Friday, May 4

POV: How Deep Are You Willing To Go?

I turned in my final edits for Life After a couple of days ago. The suggestions from my editor were pretty simple. They made sense and I finished them all in a couple of hours. All except one. As a matter of fact, this one suggestion took two days! There's a scene where the heroine is seeing her own death through somone elses eyes. She sees her own dead body, lying on top of a car, her bloody mangled face plastered to the windsheild, her eyes open and lifeless. I glossed over it, and my editor noticed. She thought I should delve into what the character was feeling at the sight of her own dead body. I had trouble with this. I couldn't imagine it. I kept telling myself, it's not your own death, it's Kalyste (heroine in the story). But aren't our characters a part of us? I've never thought of my own death. It's completely morbid. I tried everything from meditation to falling asleep while Final Destination was in the DVD player. That was going to an extreme. I never watch horror movies when I'm sleepy because I end up having nightmares. My husband thought I was going crazy when I suggested he put the movie in as soon as I started drifting off. I slept like a baby that night. Well, the scene is written now, and I can relax. My editor thought it worked. I had to be willing to step way out of my comfort zone. Bad asses I can do, no problem. Tortured characters? Bring 'em on! Facing your own death? Not so easy. I'm interested to know if any of you had to go into deep pov when it wasn't comfortable. What was the whackiest thing you ever did to get into deep pov? What was the story? Are you willing to do it again?

10 comments:

  1. Wow, I never thought of this. I did write about someone remembering a rape in One More Summer, and it was like you said: very, very hard. I don't remember how long it took, but I still don't like reading it.

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    1. I remember reading "The Lovely Bones." The scene where she was murdered was very dark, and hard to get through. I think the fact that it was told in first person is what made it so powerful. The author must have had a really hard time writing it.

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  2. Interesting topic! As a character-driven writer my characters are definitely part of me, but I've always been able to step outside of them too. I've written a lot of scenes that were hard to write and few that I scrapped because I felt they were too graphic. Those invovled a character who was abused. To this day, I don't even like that story!

    It's hard to step out of the comfort zone and stretch ourselves as writers, but we usually benefit from the growth. I'm glad the scene worked out in the end, Shawn. I'm sure it increased the emotional impact of what your character was experiencing!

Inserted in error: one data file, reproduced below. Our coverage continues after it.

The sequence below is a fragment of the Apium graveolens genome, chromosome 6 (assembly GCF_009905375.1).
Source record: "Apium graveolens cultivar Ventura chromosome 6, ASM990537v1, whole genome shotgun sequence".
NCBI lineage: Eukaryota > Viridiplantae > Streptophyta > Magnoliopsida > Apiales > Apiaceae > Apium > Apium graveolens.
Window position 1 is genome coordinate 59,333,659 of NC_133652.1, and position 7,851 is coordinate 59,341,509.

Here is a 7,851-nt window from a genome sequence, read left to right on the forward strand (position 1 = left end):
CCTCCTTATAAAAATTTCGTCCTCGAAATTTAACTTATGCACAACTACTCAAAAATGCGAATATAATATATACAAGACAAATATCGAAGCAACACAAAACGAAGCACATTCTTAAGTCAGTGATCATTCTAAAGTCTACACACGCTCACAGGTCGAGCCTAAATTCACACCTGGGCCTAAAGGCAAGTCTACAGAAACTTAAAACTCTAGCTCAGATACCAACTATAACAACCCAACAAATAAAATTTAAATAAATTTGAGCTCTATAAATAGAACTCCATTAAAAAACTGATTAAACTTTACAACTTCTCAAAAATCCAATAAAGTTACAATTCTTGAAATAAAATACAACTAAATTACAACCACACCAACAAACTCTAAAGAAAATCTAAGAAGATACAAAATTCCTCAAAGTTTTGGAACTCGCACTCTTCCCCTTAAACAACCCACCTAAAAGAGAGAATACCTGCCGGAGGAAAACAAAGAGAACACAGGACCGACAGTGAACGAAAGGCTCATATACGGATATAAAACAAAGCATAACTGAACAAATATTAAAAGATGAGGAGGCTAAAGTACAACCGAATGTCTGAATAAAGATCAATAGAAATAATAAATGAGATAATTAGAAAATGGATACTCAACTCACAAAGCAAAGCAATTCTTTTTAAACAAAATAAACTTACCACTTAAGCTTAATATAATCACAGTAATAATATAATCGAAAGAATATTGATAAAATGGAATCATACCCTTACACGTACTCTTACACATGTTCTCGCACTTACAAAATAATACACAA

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    1. I try not to step outside my characters while I'm writing. But when it came to that part, I couldn't identify. It gave me the creeps.

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  3. I stepped out of the box and really let my killer go wild. Then I went back and I took out the part that made me uncomfortable. And I don't regard it.

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    1. If it didn't change the pace of the story, you made a good choice. But I'm wondering why you took that part out.

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  4. I listened to an author talk about how he was also an actor in plays and how in one scene, he had to bring on tears. First time was easy. But subsequent times, it just wouldn't happen. He had to think of a time when he felt great sorrow. Every time that stopped working, he'd think of another time when he felt that gut wrenching sorrow.

    If I did that as an actor, I'd forget my lines. LOL But for writing, I thought it was a great idea!

    Like Maeclair, my characters are character-driven. I continually return to a scene to make it as dramatic as possible. What they are feeling, sensing, the 5 senses, how to make it as real as possible. If it's unique enough and powerful enough, readers will remember that scene!!!

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    1. And that's what I want more than anything. A memorable scene. I understand my I have to be in the moment with my characters to get the right emotional response from readers. Thanks God for the HEA!

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  5. Morbidly, I think about my own death a lot. Too much, really. The hardest scene I think I've written was the hate crime of two men branding a man's back. I could see it, smell it, taste the fear. I don't know if that came through or not, but I felt that scene.

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    1. And that's why it was so good! I know one day I'm going to die, I would just rather not think about it.

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